Predicated on mutual trust, the relationship between reporters and the intelligence community has become increasingly fraught in recent years. The most recent example of the changing dynamic came Tuesday, when the National Counterterrorism Center preempted a scoop by The Intercept, a site whose stable of reporters, led by Glenn Greenwald, has consistently been a thorn in the intelligence community’s side.
After being approached for comment on The Intercept’s in-depth report on the size and growth of the nation’s terrorism database, the NCTC released a few details on the topic — since posted online — to The Associated Press. The AP beat The Intercept by a matter of minutes with its more narrowly focused story, a later version of which referenced The Intercept’s reporting.
The situation sparked the latest flare-up between an increasingly adversarial national-security press and an increasingly secretive intelligence apparatus. The Obama administration has pursued more criminal-leak prosecutions than all previous administrations combined, and last year the Justice Department seized records of 20 telephone lines used by AP staffers. Changes in media business models and an emergent Fifth Estate, meanwhile, have led to the growth of a more advocacy-oriented branch of national-security journalism, personified by Greenwald.
If intentional, veteran reporters said, the NCTC maneuver Tuesday raises questions about journalists’ obligation to approach officials for comment before publishing. But an agency spokesman chalked up the episode to human error, The Huffington Post reported, adding that officials had been working with the AP for months on a story about the database. “Because both the AP and First Look Media [publisher of The Intercept] were working on a similar story, both news organizations should have been provided the same information simultaneously, which did not happen, and which was our mistake,” the spokesman said in a statement.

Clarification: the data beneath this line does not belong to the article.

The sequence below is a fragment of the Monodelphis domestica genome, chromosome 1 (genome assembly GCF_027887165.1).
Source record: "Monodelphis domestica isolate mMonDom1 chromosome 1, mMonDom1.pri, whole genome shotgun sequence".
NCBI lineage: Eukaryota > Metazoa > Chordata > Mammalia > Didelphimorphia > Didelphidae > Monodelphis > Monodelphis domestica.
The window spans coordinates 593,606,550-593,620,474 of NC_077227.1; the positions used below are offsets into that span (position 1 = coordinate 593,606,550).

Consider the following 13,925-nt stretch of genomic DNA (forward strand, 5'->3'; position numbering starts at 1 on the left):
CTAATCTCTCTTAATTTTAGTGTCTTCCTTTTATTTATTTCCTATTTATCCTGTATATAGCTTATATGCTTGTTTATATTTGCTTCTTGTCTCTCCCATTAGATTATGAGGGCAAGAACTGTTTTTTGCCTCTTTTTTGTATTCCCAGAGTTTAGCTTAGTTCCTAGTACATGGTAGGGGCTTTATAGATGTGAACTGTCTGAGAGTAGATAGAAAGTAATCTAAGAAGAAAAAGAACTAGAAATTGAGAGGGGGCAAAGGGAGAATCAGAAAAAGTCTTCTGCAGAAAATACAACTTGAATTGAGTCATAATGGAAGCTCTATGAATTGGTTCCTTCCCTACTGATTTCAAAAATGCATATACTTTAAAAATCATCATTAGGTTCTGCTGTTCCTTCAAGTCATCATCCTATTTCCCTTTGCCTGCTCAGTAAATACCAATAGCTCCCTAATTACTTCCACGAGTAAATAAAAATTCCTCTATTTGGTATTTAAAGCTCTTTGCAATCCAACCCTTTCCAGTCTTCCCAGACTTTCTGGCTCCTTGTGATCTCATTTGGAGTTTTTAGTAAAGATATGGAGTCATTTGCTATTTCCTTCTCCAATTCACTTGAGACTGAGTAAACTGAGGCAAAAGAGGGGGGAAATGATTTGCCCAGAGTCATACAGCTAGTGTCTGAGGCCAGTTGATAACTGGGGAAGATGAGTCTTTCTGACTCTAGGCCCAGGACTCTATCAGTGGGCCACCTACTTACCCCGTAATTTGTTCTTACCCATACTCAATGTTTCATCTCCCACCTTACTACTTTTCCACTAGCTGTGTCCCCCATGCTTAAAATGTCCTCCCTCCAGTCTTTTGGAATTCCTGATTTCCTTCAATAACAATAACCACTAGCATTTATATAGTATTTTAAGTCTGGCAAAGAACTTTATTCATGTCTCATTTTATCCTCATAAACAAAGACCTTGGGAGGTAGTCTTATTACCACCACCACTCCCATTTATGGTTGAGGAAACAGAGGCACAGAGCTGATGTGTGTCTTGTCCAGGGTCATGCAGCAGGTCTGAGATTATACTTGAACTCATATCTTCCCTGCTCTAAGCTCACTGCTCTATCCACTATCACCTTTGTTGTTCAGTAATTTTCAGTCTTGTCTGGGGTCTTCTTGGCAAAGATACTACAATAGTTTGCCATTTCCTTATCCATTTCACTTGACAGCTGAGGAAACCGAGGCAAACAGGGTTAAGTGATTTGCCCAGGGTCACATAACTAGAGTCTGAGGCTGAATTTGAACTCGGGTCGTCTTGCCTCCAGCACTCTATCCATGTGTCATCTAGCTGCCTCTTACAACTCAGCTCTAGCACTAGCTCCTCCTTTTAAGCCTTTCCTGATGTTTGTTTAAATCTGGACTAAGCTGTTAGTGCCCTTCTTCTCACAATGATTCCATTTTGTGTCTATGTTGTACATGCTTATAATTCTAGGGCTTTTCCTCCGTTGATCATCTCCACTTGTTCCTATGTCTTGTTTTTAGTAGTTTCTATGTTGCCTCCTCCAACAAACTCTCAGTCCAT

It’s unclear if any of the data given to the AP had been previously classified, according to Jeremy Scahill, a reporter who co-authored Tuesday’s story for The Intercept. But an NCTC spokesman told CJR on Thursday that the the agency did not declassify any information for the express purpose of sharing it with the wire service.
Scoop intercepted Jeremy Scahill, right, and Glenn Greenwald wait for a panel discussion after a 2013 screening of Dirty Wars, Scahill’s Academy Award-nominated documentary. (AP Photo/Silvia Izquierdo)